How did we come
to believe these small rituals’ promise,
that we are today the selves we yesterday knew,
tomorrow will be?

Author Barbara Biziou ( writes that our healing rituals, the little habits that offer us solace or replenishment, allow us to be active participants in our healing process.  What defines a healing ritual?  They are the things we take solace in doing, a prayer or meditation, a solitary walk in the woods, working in the garden, listening to music, a massage, or sitting quietly at a window with a cup of tea or coffee..  It doesn’t matter what your healing rituals are.  What matter is that they help you renew and replenish your spirit and able to  hear what’s in your not only your mind, but your heart.

I still have some work to do to re-introduce myself to my regular writing practice each morning, giving my heart have equal time with my head on the page.  It’s something I need as surely as my dog needs a morning walk with me.  Time in Nature, a freshly brewed cup of coffee, a period without talk before my husband awakens, a time alone with pen and paper. This is my daily meditation, refuge and quiet before the day intrudes with its tasks and disruptions.  Without the constancy and regularity of my early morning rituals, I feel slightly off kilter, not quite ready to take on the day.

The best way to quiet the mind and unlock your inner power is to start small when creating new daily rituals. Through the ancient teachings of yoga, we know that our thoughts lead to actions; our actions become habits; our habits form our character; and our character determines our destiny. Daily ritual is the act of taking positive thoughts and putting them into action. You are what you think, because what you think determines what you do. Once a positive ritual takes hold in your life, you don’t even need to think about it. Just like brushing your teeth—it just happens.–Bhava Ram, “Transform Your Life with the Power of Ritual,” The Chopra Center

Writing Suggestions:

  • What small habits or routines offer calm or comfort in your daily life?  How?
  • Why do they matter to you?
  • What do they teach you about yourself?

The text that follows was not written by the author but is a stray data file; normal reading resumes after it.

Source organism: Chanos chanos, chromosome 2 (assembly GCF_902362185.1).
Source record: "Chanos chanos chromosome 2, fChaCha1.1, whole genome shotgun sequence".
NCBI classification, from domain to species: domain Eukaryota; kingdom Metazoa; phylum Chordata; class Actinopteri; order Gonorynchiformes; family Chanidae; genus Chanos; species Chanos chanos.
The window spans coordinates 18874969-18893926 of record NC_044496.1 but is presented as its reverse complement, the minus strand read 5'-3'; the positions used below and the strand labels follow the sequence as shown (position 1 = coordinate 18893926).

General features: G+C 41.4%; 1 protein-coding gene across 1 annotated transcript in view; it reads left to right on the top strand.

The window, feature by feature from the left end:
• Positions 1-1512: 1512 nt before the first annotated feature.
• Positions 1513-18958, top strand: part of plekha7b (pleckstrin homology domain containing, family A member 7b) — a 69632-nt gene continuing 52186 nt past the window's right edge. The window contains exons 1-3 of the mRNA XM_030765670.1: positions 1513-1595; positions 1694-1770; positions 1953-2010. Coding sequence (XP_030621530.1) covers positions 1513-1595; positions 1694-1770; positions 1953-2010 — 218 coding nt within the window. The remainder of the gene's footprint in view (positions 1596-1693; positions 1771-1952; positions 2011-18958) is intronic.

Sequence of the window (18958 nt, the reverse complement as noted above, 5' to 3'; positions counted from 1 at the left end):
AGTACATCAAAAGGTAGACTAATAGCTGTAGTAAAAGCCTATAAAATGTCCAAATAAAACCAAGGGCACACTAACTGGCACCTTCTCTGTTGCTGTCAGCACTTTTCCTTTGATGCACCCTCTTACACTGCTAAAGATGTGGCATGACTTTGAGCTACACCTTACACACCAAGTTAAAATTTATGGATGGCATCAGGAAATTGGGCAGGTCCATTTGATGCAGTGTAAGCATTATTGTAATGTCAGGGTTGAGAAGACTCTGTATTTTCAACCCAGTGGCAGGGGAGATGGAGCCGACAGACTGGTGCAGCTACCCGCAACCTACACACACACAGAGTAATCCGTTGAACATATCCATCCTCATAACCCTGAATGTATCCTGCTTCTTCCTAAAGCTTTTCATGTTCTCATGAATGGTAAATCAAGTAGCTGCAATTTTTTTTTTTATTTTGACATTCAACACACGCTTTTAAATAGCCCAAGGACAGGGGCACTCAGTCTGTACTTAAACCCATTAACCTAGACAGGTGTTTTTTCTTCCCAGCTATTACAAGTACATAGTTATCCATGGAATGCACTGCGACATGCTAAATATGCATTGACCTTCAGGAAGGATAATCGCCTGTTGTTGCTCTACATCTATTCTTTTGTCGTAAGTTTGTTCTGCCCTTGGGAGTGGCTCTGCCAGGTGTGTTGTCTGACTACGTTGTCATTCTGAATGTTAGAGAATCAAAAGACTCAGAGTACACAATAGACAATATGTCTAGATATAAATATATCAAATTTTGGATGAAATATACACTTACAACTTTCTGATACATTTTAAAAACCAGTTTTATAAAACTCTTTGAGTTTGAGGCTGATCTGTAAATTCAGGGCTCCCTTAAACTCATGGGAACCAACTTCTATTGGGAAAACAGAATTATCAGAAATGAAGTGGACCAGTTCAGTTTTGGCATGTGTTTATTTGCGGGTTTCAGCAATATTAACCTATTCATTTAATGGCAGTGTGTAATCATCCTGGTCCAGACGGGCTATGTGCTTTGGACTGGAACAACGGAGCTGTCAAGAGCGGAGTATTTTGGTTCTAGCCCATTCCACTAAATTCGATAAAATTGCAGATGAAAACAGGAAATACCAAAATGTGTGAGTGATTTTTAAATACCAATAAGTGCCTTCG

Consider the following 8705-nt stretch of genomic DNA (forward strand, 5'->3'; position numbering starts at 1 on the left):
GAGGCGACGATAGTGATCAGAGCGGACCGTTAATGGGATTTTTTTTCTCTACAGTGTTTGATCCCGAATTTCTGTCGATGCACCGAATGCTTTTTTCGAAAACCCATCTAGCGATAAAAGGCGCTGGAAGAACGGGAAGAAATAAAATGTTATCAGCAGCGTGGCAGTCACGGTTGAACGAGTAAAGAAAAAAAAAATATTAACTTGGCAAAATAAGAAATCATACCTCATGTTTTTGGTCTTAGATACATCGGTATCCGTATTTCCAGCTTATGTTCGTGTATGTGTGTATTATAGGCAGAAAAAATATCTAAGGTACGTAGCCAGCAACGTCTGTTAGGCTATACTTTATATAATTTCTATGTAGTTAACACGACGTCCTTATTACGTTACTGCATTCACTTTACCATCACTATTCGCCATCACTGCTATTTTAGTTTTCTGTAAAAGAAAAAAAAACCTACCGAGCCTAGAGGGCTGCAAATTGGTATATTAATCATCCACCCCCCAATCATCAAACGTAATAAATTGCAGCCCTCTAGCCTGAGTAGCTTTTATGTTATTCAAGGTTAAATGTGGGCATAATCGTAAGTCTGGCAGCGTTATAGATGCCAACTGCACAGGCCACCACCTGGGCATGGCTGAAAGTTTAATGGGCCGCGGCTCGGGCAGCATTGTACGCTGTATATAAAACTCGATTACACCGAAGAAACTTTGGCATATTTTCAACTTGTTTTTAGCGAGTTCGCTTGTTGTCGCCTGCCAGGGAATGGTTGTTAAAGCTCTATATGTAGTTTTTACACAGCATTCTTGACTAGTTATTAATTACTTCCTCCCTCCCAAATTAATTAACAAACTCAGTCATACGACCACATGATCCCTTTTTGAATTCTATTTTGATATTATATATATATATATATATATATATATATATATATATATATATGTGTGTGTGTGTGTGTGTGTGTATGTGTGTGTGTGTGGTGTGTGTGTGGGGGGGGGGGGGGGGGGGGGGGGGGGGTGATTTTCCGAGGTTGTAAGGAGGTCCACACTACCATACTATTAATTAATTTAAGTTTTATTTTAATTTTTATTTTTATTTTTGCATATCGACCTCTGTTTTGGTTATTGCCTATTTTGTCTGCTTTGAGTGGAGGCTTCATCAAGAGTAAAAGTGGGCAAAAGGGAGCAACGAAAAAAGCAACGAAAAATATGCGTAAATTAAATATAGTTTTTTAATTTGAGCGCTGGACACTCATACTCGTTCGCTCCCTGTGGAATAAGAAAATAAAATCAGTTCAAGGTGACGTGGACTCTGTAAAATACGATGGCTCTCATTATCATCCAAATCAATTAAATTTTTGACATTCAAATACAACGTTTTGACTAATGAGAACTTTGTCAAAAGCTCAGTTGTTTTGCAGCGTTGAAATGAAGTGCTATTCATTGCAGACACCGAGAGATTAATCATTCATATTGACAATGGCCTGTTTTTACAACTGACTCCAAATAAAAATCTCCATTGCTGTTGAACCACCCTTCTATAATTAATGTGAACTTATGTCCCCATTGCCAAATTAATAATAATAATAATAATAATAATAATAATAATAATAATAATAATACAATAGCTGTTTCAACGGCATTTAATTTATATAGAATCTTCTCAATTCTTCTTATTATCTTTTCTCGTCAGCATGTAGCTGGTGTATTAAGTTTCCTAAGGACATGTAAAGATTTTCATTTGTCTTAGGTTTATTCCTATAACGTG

• How, in the midst of pain or suffering, do they provide solace?

Write about those daily habits, the healing rituals, that are important to your life, your sense of well-being.

About Sharon A. Bray, EdD

Best known for her innovative work with cancer patients and survivors, Sharon is a writer, educator and author of two books on the benefits of expressive writing during cancer as well as personal essays, a children's book, magazine articles and the occasional poetry. She designed and initiated expressive writing programs at several major cancer centers, including Breast Cancer Connections, Stanford Cancer Center, Scripps Green Cancer Center and Moores UCSD Cancer Center. She continues to lead expressive writing groups for men and women living in the San Diego area and teach creative writing workshops and classes privately for UCLA extension Writers' Program. She previously taught professional development courses in therapeutic writing at Santa Clara University and the Pacific School of Religion, was a faculty member of the CURE Magazine Forums and at the Omega Institute in 2014. Sharon earned her doctorate from the University of Toronto and studied creative and transformative writing at Humber School for Writers, University of Washington, and Goddard College.
This entry was posted in expressive writing, writing from cancer and serious illness, writing from life, writing to heal. Bookmark the permalink.